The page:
Last week, I finally found some current sinking LED drivers that would work well with the LEDs that I chose for the wall lamps. The TLC5926 has pretty much exactly the capability that I need to power these LED arrays. Because the LEDs have a common anode instead of a common cathode, it is necessary to use constant current sinks instead of sources because they sit between the LED and ground.
Unfortunately, the only ones I could find in stock were in TI’s ultra-small QSOP package (other manufacturers use the term “SSOP”). After they arrived, I realized that it would be pretty difficult to prototype with them. Eventually, I planned to order PCBs from ExpressPCB (more on that later), but I wanted a quick way to access one of the drivers I had purchased for testing. I started by trying some 30-gauge wrapping wire, but neither of my attempts yielded anything decent.
I then began reading about DIY PCB etching. I’ve wanted to try this for a long time now (I even had a bottle of ferric chloride just waiting to be used). Unfortunately, I don’t have a laser printer. We do, however, have an old, half-broken laser copier, which decorates copied documents with ghost images and random streaks. I couldn’t find any information on manually etching QSOP traces (they’re so small that I was almost positive either the inkjet printer or the copier wouldn’t have the resolution required to print the traces out). So, I tried it out anyways. I managed to print a simple breakout design and transfer it onto the board using glossy photo paper, heating the board with an iron (on its highest temperature) for about 30 seconds, putting the transfer paper onto the board, and then just holding the iron in place for about 5 minutes. After transferring the toner, part of the paper came off very easily, but the other piece needed to be dissolved away in water.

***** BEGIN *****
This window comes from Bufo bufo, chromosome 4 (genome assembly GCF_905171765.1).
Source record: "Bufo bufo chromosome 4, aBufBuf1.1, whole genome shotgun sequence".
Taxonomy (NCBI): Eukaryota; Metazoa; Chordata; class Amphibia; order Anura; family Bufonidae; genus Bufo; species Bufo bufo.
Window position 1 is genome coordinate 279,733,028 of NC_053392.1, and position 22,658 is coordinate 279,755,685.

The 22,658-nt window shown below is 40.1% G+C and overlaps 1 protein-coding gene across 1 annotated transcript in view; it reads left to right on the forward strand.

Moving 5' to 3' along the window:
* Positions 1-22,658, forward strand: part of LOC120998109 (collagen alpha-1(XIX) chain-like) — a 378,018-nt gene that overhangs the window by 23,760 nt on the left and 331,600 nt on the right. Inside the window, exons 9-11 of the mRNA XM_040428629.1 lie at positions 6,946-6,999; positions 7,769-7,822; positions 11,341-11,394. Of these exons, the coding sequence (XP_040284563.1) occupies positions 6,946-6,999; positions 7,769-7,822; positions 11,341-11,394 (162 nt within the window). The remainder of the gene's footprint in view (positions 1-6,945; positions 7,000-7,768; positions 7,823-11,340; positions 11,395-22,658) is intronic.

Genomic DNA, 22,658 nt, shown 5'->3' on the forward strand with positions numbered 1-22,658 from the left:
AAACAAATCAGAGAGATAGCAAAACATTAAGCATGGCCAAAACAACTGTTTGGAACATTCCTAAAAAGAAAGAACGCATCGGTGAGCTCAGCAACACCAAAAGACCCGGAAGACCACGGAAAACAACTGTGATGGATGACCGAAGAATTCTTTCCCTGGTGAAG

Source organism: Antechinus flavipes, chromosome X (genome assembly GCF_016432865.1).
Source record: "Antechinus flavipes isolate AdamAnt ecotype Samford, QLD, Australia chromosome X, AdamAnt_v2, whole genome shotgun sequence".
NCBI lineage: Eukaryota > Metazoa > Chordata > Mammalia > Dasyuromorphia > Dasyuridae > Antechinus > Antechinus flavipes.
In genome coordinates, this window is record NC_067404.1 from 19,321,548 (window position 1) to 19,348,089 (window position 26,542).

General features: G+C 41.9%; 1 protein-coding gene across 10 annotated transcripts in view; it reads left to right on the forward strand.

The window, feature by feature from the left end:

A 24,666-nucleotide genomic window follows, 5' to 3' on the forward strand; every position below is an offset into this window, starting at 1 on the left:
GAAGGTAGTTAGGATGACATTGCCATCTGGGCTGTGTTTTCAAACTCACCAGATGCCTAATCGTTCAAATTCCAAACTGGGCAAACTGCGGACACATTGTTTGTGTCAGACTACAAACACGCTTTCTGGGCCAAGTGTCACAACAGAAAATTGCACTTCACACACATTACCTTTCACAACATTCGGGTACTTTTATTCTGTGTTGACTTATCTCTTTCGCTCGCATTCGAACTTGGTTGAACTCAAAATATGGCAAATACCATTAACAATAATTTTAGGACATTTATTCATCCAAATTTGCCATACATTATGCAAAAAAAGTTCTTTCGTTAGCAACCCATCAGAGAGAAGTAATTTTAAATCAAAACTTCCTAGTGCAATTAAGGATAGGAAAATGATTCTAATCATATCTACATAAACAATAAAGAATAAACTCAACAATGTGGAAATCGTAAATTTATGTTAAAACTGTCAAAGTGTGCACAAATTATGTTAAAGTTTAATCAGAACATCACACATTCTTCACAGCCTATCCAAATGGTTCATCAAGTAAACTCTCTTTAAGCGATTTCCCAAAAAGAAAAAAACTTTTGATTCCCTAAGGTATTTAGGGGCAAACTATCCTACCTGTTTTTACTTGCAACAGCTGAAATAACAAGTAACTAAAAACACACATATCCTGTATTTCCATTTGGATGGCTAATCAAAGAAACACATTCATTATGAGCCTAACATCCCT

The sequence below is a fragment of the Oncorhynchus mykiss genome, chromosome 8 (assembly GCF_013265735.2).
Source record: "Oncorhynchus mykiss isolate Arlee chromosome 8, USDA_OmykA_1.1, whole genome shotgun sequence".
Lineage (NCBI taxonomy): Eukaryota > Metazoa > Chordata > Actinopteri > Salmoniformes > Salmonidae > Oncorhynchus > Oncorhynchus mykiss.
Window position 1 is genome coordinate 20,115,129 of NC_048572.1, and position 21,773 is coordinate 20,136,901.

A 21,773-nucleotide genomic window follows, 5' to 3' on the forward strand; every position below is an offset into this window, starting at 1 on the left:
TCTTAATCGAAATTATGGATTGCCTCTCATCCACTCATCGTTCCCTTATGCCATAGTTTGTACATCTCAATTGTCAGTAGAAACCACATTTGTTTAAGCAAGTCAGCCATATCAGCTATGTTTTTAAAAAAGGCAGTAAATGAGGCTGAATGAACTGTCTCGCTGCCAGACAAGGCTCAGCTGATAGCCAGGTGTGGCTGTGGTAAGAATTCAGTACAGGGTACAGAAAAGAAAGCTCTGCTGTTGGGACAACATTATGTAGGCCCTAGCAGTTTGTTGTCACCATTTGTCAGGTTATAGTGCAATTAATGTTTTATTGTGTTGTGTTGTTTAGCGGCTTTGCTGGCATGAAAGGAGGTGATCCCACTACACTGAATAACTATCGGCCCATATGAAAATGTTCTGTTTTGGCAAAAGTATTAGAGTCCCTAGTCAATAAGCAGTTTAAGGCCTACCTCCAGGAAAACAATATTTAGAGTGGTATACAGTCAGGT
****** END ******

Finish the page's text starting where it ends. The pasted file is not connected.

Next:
Next, it was time for the ferric chloride. It’s pretty nasty stuff, so we did all of the work outside. After about 45 minutes of swishing the board around (we should have masked more of the PCB to speed up the process), the copper had dissolved, and I washed the masked traces off with some acetone.
Finally, it was just a matter of soldering the device onto the board. To do this, I soldered all of the pins together and then used a wick to wipe away all the bridges, leaving nicely soldered joints. If you saw the pictures above, you probably noticed that the traces aren’t the right size! This is a result of the old copier we have; it somehow slightly changed the paper size. Fortunately, it doesn’t matter for this chip, which only uses the first four pins on each side individually, while the rest of the pins are all combined together to act as one big current sink.
Surprisingly, it’s quite possible to etch QSOP-sized traces using the “standard” method of DIY PCB etching.
I’m currently in the process of testing these drivers. In the meantime, I’ve already made an order with ExpressPCB for the actual driver boards. I’ll post those, along with schematics for the entire wall lamp soon.